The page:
I have thought a lot about Libby Cullers in the last few days (July 2015) because a NASA space vehicle – after almost five billion miles and a nine-year trip, has just sent back close-up photographs of the dwarf planet Pluto.       

To space scientists there was no closure – all planets of our solar system had been visited and photographs recorded – but to me the images simply marked the farthest limits of our known world.  What lay beyond was far more fascinating. What would we find if New Horizons kept on going? At some point it would reach Libby’s nightmare – an absolute entropic void, an area of the universe where even the faintest gravitational waves had dissipated, all cosmic energy had disappeared. That’s where I wanted to go.

As I expected Libby had absolutely no interest in the Pluto mission. Her nightmares had stopped and her interest in space along with them. She had if anything a compelling  interest in ‘figuring out what’s what’ before she got too old to make sense, and reread everything from Ivan Ilyich to Revelations.

Image result for images durer four horsemen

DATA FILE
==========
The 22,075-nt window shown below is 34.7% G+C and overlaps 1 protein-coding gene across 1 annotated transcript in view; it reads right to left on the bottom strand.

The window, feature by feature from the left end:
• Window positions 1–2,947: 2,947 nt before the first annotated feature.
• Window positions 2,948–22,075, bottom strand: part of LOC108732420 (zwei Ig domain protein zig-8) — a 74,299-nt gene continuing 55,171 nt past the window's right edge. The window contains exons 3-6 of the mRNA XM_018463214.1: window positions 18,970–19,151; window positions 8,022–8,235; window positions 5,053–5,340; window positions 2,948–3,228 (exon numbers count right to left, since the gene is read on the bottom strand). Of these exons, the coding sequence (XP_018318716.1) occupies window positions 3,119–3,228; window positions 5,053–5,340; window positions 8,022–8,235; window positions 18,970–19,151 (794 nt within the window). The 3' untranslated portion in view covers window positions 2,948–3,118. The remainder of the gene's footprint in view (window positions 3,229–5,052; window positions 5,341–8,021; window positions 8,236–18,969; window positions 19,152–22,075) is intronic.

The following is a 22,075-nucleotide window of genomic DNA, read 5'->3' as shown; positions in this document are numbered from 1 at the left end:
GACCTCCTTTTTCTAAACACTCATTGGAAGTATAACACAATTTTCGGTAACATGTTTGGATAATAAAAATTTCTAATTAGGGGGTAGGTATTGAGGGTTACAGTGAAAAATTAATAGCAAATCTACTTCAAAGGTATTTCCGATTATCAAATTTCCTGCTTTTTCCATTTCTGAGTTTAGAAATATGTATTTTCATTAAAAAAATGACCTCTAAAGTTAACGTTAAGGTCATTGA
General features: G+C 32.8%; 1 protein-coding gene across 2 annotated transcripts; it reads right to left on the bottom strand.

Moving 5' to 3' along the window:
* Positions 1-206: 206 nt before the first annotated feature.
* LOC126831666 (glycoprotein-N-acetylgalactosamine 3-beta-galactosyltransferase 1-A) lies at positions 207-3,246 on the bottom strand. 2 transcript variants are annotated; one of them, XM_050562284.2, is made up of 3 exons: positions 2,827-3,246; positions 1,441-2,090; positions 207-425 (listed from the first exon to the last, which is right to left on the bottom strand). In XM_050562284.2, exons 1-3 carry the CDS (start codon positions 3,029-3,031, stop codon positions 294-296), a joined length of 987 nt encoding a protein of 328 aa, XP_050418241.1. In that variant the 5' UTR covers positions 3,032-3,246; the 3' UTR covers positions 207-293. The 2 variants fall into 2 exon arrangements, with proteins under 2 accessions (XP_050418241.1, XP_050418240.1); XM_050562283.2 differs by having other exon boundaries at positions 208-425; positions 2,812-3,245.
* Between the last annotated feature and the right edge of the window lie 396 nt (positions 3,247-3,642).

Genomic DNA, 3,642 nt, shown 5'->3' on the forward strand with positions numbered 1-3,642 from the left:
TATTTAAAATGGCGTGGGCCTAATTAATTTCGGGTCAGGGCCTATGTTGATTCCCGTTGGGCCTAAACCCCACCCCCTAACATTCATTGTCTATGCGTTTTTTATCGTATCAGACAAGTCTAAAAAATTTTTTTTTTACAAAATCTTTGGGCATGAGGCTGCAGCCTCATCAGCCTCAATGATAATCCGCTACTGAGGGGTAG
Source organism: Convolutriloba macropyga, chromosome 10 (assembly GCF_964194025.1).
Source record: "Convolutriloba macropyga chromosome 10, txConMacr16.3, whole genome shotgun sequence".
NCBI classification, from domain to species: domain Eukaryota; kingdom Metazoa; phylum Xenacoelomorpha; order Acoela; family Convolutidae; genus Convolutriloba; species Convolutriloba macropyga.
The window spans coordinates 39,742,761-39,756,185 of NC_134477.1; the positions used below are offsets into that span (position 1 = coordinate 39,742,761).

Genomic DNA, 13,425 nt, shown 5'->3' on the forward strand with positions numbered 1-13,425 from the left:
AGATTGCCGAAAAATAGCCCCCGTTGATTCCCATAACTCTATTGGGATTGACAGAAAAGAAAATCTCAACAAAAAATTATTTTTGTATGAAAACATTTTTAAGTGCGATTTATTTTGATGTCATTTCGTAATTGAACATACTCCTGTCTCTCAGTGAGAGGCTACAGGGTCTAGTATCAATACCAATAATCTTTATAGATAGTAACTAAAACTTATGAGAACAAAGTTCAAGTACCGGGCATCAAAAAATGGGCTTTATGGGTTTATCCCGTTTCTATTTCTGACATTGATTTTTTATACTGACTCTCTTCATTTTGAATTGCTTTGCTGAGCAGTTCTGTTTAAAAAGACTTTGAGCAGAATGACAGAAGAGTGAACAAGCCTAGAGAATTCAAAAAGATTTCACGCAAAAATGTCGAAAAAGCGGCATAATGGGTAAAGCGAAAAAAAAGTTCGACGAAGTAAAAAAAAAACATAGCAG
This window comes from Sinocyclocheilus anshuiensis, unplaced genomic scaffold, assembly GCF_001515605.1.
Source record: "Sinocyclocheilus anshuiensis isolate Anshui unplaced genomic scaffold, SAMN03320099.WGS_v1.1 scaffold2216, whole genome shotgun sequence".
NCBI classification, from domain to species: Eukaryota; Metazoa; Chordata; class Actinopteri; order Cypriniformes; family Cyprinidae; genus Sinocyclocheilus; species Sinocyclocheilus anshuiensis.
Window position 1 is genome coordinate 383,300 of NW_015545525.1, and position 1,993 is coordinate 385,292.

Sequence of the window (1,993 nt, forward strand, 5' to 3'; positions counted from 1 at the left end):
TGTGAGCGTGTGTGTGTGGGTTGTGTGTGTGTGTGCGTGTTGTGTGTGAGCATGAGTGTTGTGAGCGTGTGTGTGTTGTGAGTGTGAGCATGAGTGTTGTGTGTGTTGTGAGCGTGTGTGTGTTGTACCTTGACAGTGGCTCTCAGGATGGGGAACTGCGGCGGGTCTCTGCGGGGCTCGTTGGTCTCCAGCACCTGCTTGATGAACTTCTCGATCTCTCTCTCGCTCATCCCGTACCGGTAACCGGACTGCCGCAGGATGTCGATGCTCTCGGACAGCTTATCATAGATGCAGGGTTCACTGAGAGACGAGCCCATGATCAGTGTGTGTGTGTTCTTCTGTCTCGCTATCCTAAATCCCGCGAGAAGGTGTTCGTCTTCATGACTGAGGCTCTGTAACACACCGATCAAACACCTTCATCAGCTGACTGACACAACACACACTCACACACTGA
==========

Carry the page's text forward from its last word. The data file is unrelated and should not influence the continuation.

Durer, www.khanacademy.org

Wordsworth was right – while children may have intimations of immortality, for better or worse those glimmerings will never be enough for adults. Meaning or meaninglessness, mortality or immortality, existence for imagination are all to be sorted out before it’s too late.  The bad news is that Tolstoy, Sartre, Kierkegaard, and all the rest never were schmart before they were old.  There is only so much ‘ratiocination’ that one can take before taking a deep breath and exhaling, “Whatever”, which was exactly Tolstoy’s conclusion (A Memoir) when he backed into faith, only to see his nihilistic doubts return after a few years.

‘Space-Time’ always had a particular meaning for Libby Cullers ever since her nightmares and The Time Machine. She backed into an understanding of a very complex mathematical concept thanks to bad dreams and H.G. Wells.  Everybody should be so lucky.

Image result for the time machine images

              www.universetoday.com